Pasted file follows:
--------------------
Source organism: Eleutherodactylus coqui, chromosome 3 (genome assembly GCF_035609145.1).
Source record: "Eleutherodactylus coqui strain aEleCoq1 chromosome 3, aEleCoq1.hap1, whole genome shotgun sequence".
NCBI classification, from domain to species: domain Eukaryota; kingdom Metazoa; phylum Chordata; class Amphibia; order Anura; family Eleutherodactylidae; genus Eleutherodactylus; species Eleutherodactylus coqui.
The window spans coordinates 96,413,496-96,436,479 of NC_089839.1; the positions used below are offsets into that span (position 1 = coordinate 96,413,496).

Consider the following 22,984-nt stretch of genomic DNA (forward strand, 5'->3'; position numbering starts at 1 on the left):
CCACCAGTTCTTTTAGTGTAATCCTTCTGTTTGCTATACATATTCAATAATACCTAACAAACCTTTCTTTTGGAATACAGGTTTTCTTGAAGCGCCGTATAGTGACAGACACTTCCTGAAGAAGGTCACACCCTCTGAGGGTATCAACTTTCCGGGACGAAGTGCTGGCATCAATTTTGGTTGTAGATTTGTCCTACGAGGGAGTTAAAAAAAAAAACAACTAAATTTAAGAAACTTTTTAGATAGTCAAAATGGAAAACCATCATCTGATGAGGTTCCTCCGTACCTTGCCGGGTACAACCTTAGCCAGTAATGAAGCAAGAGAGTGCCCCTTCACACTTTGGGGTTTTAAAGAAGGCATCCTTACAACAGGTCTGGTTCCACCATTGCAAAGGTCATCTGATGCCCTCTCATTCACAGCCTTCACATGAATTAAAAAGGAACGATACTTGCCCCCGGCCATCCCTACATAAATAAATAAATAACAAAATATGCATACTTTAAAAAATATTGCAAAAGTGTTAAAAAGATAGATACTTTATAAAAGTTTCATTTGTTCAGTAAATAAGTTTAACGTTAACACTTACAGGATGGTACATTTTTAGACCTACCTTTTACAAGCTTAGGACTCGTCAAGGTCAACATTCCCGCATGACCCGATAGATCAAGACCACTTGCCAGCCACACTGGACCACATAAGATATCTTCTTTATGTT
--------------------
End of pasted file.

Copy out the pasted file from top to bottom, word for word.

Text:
Source organism: Eleutherodactylus coqui, chromosome 3 (genome assembly GCF_035609145.1).
Source record: "Eleutherodactylus coqui strain aEleCoq1 chromosome 3, aEleCoq1.hap1, whole genome shotgun sequence".
NCBI classification, from domain to species: domain Eukaryota; kingdom Metazoa; phylum Chordata; class Amphibia; order Anura; family Eleutherodactylidae; genus Eleutherodactylus; species Eleutherodactylus coqui.
The window spans coordinates 96,413,496-96,436,479 of NC_089839.1; the positions used below are offsets into that span (position 1 = coordinate 96,413,496).

Consider the following 22,984-nt stretch of genomic DNA (forward strand, 5'->3'; position numbering starts at 1 on the left):
CCACCAGTTCTTTTAGTGTAATCCTTCTGTTTGCTATACATATTCAATAATACCTAACAAACCTTTCTTTTGGAATACAGGTTTTCTTGAAGCGCCGTATAGTGACAGACACTTCCTGAAGAAGGTCACACCCTCTGAGGGTATCAACTTTCCGGGACGAAGTGCTGGCATCAATTTTGGTTGTAGATTTGTCCTACGAGGGAGTTAAAAAAAAAAACAACTAAATTTAAGAAACTTTTTAGATAGTCAAAATGGAAAACCATCATCTGATGAGGTTCCTCCGTACCTTGCCGGGTACAACCTTAGCCAGTAATGAAGCAAGAGAGTGCCCCTTCACACTTTGGGGTTTTAAAGAAGGCATCCTTACAACAGGTCTGGTTCCACCATTGCAAAGGTCATCTGATGCCCTCTCATTCACAGCCTTCACATGAATTAAAAAGGAACGATACTTGCCCCCGGCCATCCCTACATAAATAAATAAATAACAAAATATGCATACTTTAAAAAATATTGCAAAAGTGTTAAAAAGATAGATACTTTATAAAAGTTTCATTTGTTCAGTAAATAAGTTTAACGTTAACACTTACAGGATGGTACATTTTTAGACCTACCTTTTACAAGCTTAGGACTCGTCAAGGTCAACATTCCCGCATGACCCGATAGATCAAGACCACTTGCCAGCCACACTGGACCACATAAGATATCTTCTTTATGTT